New ICTA-UAB map shows success, concerns and challenges of the transition away from fossil fuels and coal industry in Australia

Resistance against massive coal-mining in Australia and a growing movement for a ‘just transition’ from fossil fuels have enjoyed some success but face massive challenges, as shown in a new map developed by researchers from the international ACKnowl-EJ project of the Institute of Environmental Science and Technology of the Universitat Autònoma de Barcelona (ICTA-UAB)  and the Australian Environmental Justice (AEJ) research team at the Centre for Urban Research (RMIT University.

ICTA-UAB researcher Victoria Reyes-García receives an ERC Consolidator Grant

ICREA researcher at ICTA-UAB Victoria Reyes- García has been graced with a Consolidator Grant of the European Research Council (ERC) for the development of a project aimed at bringing insights from local knowledge to climate change research.

Research to study the health effects of forests

The ICTA-UAB, CREAF and the "la Caixa" Bank Foundation recently presented the project "Healthy Forests for a Healthy Society".

Blockadia map by ICTA-UAB reveals global scale of anti-fossil fuel movement

A new interactive map by researchers of the Institute of Environmental Science and Technology of the Universitat Autonoma de Barcelona (ICTA-UAB) reveals the worldwide impact of resistance direct actions by people putting their own bodies in the way of fossil fuel projects.

The ICTA-UAB participated in the 100xCiencia.2 meeting in Alicante

The encounter, which was focused on the transfer of knowledge and technology, brought together representatives of 40 centres and research units “Severo Ochoa” and “María de Maeztu”, respectively.

Launch of the Alliance of Severo Ochoa Centres and Maria de Maeztu Units of Excellence

​ The Secretary of State for R&D+i, Carmen Vela, chaired the kickoff meeting of the new Severo Ochoa and Maria Maeztu Alliance of Excellence.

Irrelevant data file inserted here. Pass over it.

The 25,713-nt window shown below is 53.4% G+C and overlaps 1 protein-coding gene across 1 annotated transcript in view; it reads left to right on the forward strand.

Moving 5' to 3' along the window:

Green gentrification can limit the favourable effects of green areas on health

A scientific research conducted by ICTA-UAB and IMIM suggests that more socially disadvantaged neighbours do not benefit equally from the effects newly created green areas have on health.

Oil contamination in the Amazon modifies chemical composition of rivers

A scientific study by the ICTA-UAB and ISS-EUR quantifies the environmental impact of oil extraction activities and contamination in headwaters of the Amazon.

ICTA-UAB researchers alert that oil palm plantations produce infertility in tropical lands

Oil palm plantations are replacing 40% of tropical forests and 32% of basic grain crops, according to an ICTA-UAB research conducted in Guatemala.

UAB scientists and citizens can identify Barcelona's allergy-causing plants with the new Plant*tes app

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EJAtlas Includes 2,100 Case Studies on Socio-Environmental Conflicts Around the World

The Environmental Justice Atlas (EJAtlas), created by researchers of the Institute of Environmental Science and Technology of the Universitat Autònoma de Barcelona (ICTA-UAB), currently includes 2,100 cases of ecological distribution conflicts identified in different parts of the world.

Unrestricted Improvements in Fishing Technology Threaten the Future of Seafood

A study conducted by ICTA-UAB researcher Eric Galbraith shows that future improvement of fishing technology poses a threat for the global fishery that could be greater than climate change.

Ice age thermostat prevented extreme climate cooling

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The New Theory of Economic “Agrowth” Contributes to the Viability of Climate Policies

 ICTA-UAB researcher Jeroen van den Bergh publishes in Nature Climate Change a study in which he proposes a new economic theory compatible with the fight against climate change.

European Project to Analyse the Effects of Waste Generated by Tourism on Mediterranean Islands

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New ICTA-UAB 'Welcome Guide'

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News
The New Theory of Economic “Agrowth” Contributes to the Viability of Climate Policies

Date: 2017-03-10

 

.  ICTA-UAB researcher Jeroen van den Bergh publishes in Nature Climate Change a study in which he proposes a new economic theory compatible with the fight against climate change

.  The “agrowth” proposal comes up as an alternative to the opposing economic strategies of “green growth” and “degrowth”